A key aspect of modern society is its trust in reliable government and monetary systems. Government and central banks have been the guardians of the financial system. Ever since humans evolved from nomads, government and financial institutions have sought restrictions — to varying degrees — on choices available to individuals with their assets and currency.
But what if government and banks can’t be trusted?
While Bitcoin does not guarantee freedom and trust, it is an important step toward enabling freedom of choice beyond just freedom from a third party to make a payment. It enables peer-to-peer transactions where the responsibility for validation of transactions via technology is transferred to a community of users.
The white paper on Bitcoin, which I keep a copy of on my desk at all times, was published in October 2009 by Satoshi Nakamoto, a pseudonym for a person or group of people — no one knows. The timing is significant; it was written at the height of the global great recession and financial crisis — a crisis caused primarily by the realization that assets masked as highly valuable were nearly worthless.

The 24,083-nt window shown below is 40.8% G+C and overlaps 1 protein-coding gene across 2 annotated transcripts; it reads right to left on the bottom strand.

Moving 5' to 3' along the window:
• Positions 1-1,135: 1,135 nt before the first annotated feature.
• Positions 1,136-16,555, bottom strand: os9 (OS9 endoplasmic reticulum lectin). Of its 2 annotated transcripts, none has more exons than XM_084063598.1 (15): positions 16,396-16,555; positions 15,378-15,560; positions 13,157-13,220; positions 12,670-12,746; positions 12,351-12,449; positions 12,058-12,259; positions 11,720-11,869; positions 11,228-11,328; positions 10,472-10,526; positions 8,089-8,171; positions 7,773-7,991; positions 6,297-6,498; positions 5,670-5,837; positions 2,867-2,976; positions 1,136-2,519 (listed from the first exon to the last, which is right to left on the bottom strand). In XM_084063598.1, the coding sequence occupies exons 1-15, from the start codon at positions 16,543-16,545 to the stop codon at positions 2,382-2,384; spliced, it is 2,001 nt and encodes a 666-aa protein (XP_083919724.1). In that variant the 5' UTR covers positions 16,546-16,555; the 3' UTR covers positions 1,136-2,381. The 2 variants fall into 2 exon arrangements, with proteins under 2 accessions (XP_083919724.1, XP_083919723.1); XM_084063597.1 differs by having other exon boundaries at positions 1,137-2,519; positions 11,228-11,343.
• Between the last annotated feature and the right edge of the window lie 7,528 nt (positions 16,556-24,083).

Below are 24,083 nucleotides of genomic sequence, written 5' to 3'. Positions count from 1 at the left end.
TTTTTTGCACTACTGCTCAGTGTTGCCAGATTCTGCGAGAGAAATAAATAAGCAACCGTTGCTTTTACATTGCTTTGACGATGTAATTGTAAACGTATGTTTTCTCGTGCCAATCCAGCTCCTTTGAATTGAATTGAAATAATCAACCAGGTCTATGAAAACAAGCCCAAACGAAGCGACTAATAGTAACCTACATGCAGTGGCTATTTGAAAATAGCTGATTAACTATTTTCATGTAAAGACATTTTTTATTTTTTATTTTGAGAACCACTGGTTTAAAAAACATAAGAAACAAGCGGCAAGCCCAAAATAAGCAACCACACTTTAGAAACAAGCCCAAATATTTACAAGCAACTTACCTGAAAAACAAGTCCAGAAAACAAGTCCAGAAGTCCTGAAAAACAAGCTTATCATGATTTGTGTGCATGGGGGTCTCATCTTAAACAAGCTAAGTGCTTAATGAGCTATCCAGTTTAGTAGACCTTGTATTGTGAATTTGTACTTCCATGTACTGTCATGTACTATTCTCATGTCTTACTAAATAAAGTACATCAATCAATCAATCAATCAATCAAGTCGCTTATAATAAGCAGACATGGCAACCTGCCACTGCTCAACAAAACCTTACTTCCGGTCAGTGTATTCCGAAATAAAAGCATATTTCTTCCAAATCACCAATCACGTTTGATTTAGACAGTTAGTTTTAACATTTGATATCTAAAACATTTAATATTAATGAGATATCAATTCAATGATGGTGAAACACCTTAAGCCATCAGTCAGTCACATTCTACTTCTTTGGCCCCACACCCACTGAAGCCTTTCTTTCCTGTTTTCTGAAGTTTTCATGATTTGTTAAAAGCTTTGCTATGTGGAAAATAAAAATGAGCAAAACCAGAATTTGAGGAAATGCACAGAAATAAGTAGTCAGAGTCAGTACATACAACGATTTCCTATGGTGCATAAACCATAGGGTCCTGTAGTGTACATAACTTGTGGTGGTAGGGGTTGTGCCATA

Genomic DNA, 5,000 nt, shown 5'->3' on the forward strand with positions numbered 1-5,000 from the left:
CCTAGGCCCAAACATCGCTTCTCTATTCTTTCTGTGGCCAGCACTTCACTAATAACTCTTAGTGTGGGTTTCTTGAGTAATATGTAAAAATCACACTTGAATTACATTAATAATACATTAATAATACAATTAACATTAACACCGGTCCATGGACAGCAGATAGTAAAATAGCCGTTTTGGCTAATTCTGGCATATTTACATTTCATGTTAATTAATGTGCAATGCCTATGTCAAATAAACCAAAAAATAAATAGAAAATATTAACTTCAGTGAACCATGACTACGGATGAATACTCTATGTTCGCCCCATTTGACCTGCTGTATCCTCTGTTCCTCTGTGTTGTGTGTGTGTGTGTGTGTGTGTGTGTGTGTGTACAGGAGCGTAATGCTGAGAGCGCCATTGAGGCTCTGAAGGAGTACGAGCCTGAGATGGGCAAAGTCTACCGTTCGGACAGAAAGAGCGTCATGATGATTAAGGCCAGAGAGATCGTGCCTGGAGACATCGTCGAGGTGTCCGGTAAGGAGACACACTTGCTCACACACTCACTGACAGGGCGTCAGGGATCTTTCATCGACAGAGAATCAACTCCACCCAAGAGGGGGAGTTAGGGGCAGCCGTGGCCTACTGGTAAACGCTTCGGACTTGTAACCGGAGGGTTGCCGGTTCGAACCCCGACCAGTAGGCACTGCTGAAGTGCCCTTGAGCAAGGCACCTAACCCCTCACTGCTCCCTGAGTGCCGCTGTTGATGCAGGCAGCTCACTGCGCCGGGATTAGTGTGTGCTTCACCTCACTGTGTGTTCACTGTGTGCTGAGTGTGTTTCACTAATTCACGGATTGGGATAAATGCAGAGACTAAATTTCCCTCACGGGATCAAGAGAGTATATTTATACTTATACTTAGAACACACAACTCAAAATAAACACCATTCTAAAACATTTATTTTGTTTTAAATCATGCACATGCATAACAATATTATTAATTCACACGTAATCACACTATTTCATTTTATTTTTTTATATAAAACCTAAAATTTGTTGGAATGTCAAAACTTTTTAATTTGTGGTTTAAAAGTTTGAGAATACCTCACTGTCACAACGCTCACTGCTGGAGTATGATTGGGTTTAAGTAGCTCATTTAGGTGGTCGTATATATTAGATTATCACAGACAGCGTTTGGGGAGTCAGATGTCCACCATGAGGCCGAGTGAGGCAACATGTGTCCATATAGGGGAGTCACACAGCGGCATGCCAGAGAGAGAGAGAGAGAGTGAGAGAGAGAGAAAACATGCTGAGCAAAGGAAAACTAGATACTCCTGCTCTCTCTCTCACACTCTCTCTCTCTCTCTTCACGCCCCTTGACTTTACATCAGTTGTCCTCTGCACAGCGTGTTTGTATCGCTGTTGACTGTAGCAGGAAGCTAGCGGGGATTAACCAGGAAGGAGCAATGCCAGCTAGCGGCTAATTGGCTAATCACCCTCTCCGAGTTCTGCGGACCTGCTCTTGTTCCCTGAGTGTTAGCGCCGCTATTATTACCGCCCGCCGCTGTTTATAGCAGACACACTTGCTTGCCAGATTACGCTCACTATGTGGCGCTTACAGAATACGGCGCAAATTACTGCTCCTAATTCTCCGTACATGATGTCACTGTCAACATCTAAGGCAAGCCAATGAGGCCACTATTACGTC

Millions of people lost their jobs. Huge companies imploded. And this masquerade of assets was orchestrated by the financial institutions we trusted. There was vast manipulation and the governments and banks spent trillions to fix it — but not to change it. Trust between citizens and governments was shattered around the world.
Bitcoin and its rapid growth is a result of individuals realizing that financial institutions are not fully trustworthy and that the government does not always act to protect individuals; rather, it often protects these institutions. This harsh reality was made clear by the government bailout of the perpetrators of the crisis.
Bitcoin is anti-establishment at its core. It is a snub to financial institutions charging high fees and selling worthless, mortgage-backed securities. Bitcoin, at its heart, is the taking-back of the monetary system by people who no longer trust government and financial players.
Rather than being